According to DiSanto, who was sent a DVD of Milonakis' online clips by Kimmel, who proposed The Andy Milonakis Show, "The goal was always to keep it pure to what he was doing on the Web."

For the most part, the show has succeeded.

Milonakis is from Thornwood, N.Y., 30 miles north of Manhattan. When he was shooting his early videos, he lived at home with his mother, a school librarian, and his dad, a Greek immigrant who designs and builds restaurants. Part of the charm of the online videos is that they were filmed in his bedroom, and his dad, at least, was often home.

The show, however, is filmed in an apartment building on New York City's Lower East Side. Instead of living with his parents, Milonakis now lives alone with his dog. The other stars of the show - his friend Ralphie and an assortment of senior citizens - weren't cast so much as accumulated through chance encounters. They're the real neighbors who live in and around the building.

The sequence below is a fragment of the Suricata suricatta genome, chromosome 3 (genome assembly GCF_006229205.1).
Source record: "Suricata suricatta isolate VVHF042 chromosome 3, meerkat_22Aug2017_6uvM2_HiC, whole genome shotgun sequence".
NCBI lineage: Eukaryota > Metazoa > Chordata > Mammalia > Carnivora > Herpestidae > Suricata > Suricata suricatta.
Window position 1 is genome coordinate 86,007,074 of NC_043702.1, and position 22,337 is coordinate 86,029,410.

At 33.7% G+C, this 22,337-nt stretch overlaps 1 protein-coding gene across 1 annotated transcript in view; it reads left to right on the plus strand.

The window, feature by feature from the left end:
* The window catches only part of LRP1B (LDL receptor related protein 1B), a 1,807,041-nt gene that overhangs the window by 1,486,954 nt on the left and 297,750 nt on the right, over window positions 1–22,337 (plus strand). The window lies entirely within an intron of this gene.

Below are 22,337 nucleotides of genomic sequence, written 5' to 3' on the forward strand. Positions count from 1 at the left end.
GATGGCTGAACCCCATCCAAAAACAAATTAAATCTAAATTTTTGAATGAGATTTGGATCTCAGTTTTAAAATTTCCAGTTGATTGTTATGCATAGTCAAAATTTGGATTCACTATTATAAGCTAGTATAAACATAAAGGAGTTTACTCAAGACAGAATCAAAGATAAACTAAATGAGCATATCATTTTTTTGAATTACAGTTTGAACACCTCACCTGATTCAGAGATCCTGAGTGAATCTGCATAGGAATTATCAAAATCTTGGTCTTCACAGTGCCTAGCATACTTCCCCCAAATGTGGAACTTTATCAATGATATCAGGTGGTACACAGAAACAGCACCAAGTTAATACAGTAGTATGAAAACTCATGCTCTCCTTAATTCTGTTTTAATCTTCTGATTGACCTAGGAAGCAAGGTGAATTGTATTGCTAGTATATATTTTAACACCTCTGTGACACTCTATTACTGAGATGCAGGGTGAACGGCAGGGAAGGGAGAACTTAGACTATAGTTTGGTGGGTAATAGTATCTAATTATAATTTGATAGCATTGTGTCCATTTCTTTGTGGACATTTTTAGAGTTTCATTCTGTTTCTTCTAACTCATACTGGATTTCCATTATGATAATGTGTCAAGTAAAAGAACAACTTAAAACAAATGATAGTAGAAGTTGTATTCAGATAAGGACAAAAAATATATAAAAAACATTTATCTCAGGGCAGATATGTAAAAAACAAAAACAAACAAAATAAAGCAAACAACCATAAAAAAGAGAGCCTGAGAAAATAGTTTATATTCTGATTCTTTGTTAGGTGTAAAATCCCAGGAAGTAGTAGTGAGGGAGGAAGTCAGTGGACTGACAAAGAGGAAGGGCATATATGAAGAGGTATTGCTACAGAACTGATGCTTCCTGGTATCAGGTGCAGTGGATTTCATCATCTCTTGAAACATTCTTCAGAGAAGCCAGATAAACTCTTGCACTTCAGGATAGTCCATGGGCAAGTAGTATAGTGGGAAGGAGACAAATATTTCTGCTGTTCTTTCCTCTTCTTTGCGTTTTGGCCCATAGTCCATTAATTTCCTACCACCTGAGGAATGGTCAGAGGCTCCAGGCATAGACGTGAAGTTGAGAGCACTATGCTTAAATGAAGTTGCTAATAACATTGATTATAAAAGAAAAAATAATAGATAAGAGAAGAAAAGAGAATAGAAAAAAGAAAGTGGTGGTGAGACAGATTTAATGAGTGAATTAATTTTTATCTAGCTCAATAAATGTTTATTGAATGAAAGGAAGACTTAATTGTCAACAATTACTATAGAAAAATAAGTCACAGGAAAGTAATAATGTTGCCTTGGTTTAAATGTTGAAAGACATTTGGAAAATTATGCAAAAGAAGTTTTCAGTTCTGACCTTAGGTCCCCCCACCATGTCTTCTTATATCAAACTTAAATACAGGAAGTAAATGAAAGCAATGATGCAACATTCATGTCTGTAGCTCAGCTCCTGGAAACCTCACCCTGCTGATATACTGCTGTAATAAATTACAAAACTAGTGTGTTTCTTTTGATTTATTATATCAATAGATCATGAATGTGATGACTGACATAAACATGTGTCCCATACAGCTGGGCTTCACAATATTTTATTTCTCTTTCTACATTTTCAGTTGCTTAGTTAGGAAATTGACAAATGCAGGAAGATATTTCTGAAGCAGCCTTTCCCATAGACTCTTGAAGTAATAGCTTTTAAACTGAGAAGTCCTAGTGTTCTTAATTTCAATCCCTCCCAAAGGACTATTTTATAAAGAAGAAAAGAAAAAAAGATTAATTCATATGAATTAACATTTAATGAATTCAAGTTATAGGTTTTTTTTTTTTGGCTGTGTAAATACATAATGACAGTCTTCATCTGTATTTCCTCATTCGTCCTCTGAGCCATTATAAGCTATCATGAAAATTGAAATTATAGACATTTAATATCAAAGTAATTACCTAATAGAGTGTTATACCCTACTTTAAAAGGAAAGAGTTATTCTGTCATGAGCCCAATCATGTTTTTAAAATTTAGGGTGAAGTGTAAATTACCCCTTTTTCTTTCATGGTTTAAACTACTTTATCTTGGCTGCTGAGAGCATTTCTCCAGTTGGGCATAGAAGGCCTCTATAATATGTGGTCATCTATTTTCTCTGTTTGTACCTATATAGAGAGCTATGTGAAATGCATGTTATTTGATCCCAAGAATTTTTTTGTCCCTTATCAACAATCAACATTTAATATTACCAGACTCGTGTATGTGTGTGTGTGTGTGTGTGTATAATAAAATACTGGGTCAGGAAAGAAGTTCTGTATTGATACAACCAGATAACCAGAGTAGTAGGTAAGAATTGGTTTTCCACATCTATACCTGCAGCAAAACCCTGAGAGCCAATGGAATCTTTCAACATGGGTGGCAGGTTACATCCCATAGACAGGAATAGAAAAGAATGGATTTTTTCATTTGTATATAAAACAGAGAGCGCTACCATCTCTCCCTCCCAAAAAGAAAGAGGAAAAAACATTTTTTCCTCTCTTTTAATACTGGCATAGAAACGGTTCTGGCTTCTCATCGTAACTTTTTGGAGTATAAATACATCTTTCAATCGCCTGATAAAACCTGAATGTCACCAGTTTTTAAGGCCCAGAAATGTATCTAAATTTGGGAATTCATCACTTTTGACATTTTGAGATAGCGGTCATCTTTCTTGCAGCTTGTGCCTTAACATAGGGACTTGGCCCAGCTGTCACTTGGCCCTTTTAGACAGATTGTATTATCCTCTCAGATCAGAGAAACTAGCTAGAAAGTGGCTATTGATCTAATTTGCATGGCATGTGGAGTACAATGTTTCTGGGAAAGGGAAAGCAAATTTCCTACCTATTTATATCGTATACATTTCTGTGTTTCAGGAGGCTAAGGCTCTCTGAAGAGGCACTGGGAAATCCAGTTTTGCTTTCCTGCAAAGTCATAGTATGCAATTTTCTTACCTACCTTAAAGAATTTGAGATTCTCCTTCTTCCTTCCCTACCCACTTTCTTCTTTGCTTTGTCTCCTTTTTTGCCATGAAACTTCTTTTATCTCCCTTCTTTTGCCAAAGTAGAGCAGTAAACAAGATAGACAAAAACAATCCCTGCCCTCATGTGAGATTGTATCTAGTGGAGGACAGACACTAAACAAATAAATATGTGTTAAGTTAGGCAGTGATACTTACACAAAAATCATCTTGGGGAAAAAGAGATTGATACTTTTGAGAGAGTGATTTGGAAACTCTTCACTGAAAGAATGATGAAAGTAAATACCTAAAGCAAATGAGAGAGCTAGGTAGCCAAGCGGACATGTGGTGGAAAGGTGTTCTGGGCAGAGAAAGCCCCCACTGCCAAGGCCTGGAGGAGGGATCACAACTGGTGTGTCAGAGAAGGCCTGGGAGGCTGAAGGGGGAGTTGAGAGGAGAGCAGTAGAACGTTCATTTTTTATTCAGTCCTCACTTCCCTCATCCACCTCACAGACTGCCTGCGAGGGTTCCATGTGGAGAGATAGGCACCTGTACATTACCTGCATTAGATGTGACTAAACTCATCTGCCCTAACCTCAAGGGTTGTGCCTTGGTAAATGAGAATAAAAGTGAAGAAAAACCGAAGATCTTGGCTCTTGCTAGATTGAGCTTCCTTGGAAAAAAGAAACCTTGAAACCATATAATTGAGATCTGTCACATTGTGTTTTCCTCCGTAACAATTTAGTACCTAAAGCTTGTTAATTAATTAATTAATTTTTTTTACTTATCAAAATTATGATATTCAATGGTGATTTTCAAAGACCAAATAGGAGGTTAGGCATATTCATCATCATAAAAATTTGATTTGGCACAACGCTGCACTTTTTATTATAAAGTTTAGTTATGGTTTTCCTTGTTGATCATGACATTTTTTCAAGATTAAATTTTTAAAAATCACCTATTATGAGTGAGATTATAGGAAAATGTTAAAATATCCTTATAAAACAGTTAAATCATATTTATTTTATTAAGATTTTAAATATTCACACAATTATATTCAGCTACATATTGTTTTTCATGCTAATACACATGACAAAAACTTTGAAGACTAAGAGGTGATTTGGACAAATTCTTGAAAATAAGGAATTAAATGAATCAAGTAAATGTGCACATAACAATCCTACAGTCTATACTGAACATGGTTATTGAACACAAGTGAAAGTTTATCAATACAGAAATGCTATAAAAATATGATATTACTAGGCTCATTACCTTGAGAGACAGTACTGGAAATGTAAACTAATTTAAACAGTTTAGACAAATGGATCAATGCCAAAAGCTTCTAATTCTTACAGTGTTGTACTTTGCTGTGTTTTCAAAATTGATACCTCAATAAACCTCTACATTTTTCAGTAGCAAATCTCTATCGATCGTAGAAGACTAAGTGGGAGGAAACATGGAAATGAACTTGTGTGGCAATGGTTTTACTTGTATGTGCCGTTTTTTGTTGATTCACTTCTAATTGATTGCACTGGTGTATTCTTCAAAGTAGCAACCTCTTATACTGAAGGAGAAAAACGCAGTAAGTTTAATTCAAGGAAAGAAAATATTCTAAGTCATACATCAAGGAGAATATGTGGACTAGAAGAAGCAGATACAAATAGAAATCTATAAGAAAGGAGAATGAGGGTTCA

"It was like God wanted us to find these people because they're geniuses," Milonakis says. "They're so funny."

Milonakis' sense of humor is, of course, a little off. But it's off in a good way. At least, it's good enough for MTV to renew the show, good enough for Kimmel to encourage him to do a comedy album, and good enough for Milonakis to develop a broad cult following that includes hip-hop artists and toddlers.

Milonakis says a father with a 1-year-old in his arms told him his infant wouldn't watch Sesame Street but loved his show.

"Whatever the Wiggles and Barney have," Kimmel says, "Andy has it too."

Susan Carpenter writes for the Los Angeles Times.

The Andy Milonakis show is on MTV2 at 9 p.m. Fridays.